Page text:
And since you’re not a member you may not be aware that upon marriage the church automatically changes the wife’s last name to her husband’s on their records. Not surprising but equally presumptive and inappropriate. And this name change almost inevitably becomes what people call you at church and what goes in the ward directory and on the church’s app and web site.

    For a church that values agency, shouldn’t they get a person’s consent before changing something as personal as a name?

    • I actually was not aware of this, though someone else brought this up on FB in a comment in response to this article.

      Do you know, do they do this even in countries where it’s standard for a married woman to keep her own name, like Spain?

      • Nancy says:

        In France they automatically change the woman’s last name for security social and records…they did with me when I married my ex…even though in the us I kept my maiden name.

  3. Jason K. says:

    Wendy: “clerical patriarchy” is such a good and apt phrase for this terrible phenomenon. We need to stop it!

  4. Madeline Burgener says:

    That is a terrible story! I do think there has been some progress made. I had to bring in my new social security card proving that I had changed my last name to my husbands last name. There was nothing automatic about it, it was just another process like I had to take to get my new social security card. The church records, however, are a different story.

  5. knonymous says:

    The church automatically changed my name on my records when I was married and they did not consult me as to the name I wanted (both maiden and married). I was hoping this was just a practice in my very Provo UT ward… it was very upsetting for me as it took me over a year to decide if/what I would change my name to upon marriage.

    This feels like one example of death by a thousand paper cuts. It’s not the most important “issue” but when you encounter these little things so frequently it starts to feel so disheartening.

    I’m sorry for this paper cut, especially because it reminds you of much larger wounds. Glad you have found some measure of healing.

    • Wondering Why says:

      The “church” did nothing. A man, sad but true, changed your name when he made the status change.

      The system does not do this automatically. As a ward clerk, and stake clerk, I have had to deal with married couples where the name wasn’t changed (because it isn’t automatic) and it should have been. And it is quite a hassle.

      To ensure that this didn’t happen when my daughter got married I transferred her husband’s record into our ward (200 miles, four stakes, and two missions away), did the work to marry them in the system and change her name (something she most definitely wanted), then transferred the new “family” back to his ward. I would point out that I was a close personal friend of the bishop in his ward, and this was not some random act of power.

  6. CS Eric says:

    I don’t think it is automatic. A few years back I was the membership clerk in my ward and we had a newly married couple move in. I don’t know whether she intended to keep her name, but it wasn’t changed in the records for as long as they lived in our ward. Maybe she is the exception that proves the rule.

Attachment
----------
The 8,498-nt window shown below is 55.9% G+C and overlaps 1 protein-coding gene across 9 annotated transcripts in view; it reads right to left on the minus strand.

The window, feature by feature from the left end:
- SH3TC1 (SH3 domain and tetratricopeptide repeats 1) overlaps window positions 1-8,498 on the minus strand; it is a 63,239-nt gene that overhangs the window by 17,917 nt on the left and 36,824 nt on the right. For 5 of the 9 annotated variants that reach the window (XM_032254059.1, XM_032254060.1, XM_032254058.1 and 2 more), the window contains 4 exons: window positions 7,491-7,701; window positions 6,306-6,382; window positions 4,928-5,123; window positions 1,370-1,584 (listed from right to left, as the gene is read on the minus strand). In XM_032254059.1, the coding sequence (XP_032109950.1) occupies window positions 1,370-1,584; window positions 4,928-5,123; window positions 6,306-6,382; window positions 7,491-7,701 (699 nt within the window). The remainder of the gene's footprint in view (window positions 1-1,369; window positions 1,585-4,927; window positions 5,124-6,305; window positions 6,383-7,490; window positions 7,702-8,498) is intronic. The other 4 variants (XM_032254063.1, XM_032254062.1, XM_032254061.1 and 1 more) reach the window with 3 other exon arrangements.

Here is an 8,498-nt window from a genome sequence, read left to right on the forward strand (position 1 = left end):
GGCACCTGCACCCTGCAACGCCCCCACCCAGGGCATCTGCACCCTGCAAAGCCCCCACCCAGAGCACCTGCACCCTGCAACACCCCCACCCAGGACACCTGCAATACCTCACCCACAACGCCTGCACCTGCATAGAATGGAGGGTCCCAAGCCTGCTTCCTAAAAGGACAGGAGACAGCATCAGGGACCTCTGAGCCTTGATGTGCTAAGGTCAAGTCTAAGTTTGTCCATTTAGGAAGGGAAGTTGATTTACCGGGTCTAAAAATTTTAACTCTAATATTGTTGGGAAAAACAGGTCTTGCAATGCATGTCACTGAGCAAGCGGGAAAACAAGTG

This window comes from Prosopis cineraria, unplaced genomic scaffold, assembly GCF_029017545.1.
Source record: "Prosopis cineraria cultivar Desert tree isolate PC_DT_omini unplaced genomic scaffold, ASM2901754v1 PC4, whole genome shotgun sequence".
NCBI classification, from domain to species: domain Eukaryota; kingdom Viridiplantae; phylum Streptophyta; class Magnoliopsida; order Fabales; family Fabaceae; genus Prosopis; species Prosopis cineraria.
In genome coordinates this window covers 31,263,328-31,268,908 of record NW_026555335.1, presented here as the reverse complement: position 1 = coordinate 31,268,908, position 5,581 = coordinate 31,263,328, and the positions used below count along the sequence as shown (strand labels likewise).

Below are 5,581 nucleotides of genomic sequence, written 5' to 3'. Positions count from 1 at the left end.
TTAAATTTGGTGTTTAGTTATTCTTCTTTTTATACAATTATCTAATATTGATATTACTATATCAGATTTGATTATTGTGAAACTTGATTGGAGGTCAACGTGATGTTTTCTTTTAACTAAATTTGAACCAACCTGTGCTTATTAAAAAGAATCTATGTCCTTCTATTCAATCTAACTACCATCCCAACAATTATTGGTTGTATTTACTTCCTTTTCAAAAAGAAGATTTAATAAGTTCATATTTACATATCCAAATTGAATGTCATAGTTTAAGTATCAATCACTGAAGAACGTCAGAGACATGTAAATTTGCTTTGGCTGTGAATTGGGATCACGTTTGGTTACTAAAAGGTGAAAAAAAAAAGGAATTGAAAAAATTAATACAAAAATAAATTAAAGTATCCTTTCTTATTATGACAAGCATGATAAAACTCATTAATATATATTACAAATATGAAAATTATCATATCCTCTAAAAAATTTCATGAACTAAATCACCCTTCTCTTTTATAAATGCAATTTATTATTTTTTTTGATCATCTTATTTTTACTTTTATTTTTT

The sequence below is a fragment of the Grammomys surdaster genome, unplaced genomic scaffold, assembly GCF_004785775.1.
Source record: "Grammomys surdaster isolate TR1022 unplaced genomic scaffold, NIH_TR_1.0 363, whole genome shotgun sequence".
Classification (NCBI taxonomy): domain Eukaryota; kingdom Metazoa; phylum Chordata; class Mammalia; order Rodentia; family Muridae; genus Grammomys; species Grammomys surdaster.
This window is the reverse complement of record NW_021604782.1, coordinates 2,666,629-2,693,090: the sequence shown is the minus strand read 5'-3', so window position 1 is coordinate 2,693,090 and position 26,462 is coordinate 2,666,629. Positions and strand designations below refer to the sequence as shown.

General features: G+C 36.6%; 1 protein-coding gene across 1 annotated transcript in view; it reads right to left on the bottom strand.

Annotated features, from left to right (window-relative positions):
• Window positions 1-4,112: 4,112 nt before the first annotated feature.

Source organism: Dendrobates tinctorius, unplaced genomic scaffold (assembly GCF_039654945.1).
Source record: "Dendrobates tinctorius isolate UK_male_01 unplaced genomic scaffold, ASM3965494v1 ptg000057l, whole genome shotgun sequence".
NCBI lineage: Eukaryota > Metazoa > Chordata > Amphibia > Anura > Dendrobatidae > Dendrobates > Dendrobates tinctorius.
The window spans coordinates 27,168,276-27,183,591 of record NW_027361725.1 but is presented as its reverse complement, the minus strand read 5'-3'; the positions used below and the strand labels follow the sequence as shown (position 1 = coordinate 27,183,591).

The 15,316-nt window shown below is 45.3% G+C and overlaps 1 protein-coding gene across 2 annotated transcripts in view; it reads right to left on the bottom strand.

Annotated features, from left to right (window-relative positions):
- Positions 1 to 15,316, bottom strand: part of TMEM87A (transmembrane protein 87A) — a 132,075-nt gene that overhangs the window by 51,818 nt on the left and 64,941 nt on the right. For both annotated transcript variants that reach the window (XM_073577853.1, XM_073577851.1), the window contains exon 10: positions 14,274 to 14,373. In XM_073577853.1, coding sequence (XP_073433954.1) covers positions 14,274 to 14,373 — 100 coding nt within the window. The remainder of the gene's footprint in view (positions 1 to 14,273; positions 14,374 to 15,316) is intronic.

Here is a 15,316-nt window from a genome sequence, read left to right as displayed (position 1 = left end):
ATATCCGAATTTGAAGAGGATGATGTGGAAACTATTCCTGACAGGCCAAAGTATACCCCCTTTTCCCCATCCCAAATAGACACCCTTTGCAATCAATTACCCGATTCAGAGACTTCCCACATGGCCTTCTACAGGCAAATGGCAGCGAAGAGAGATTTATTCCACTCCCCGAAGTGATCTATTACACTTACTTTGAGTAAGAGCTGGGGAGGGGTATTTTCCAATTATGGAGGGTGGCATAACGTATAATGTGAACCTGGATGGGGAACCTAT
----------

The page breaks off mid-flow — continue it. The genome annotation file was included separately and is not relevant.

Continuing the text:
7. traumatizednotcrazy says:

    I was in some of the same classes as Jack and married just a few months after her. BYU only added my married name upon my request. And my sister was married and had a baby at BYU’s law school and her married name was never added. I also wonder how much you are attributing to patriarchy as opposed to just students dealing with this information for 7 dollars an hour and not actually caring how correct the information is. I took my last name as my middle name and they never replaced it with my more feminine middle name. I’m sure there are a lot of triggers because of this but that’s life and life is rough!

    • I don’t know who you are, but hello again!

      “I also wonder how much you are attributing to patriarchy as opposed to just students dealing with this information for 7 dollars an hour and not actually caring how correct the information is.”

      It’s possible, but they could easily avoid these errors by implementing a firm policy of not making changes to the alumni directory that alumni didn’t request themselves. It’s what my other alma mater does.

  8. Mary says:

    I don’t think BYU is the only one guilty of this. I only communicate with my ex through email. However, I’ve moved on to a new email address. I did this as a way of moving forward with my life. When I type in a contact’s name, I don’t want to see his name come up as a possibility. I don’t want to see his name when I do a search of old emails. You get the idea. However, technology doesn’t care about all that. I get my contacts synced ALL THE TIME, even when I turn off the capabilty. My contacts still get synced, no matter what I do. It’s almost worse than church where I get records and family trees with his name on them. I don t see those everyday, the way I see email.

    Also, I still get unsolicted mail for him. I get unsolicited mail in a name I haven’t used for five years. I figure they don’t know who I am and I have no interest in doing business with them. If I get a phone call and the caller asks for the person with my maiden name, I tell them that person doesn’t live here.

    I think you’re right to be upset this is happening, but I think the ultimate “patriarch” may be technology.

  9. Kevin Barney says:

    I just changed your first name from Bridget to Gidget, the 1950s character portrayed by Sally Field on TV. I’m sure you will have no objections to this…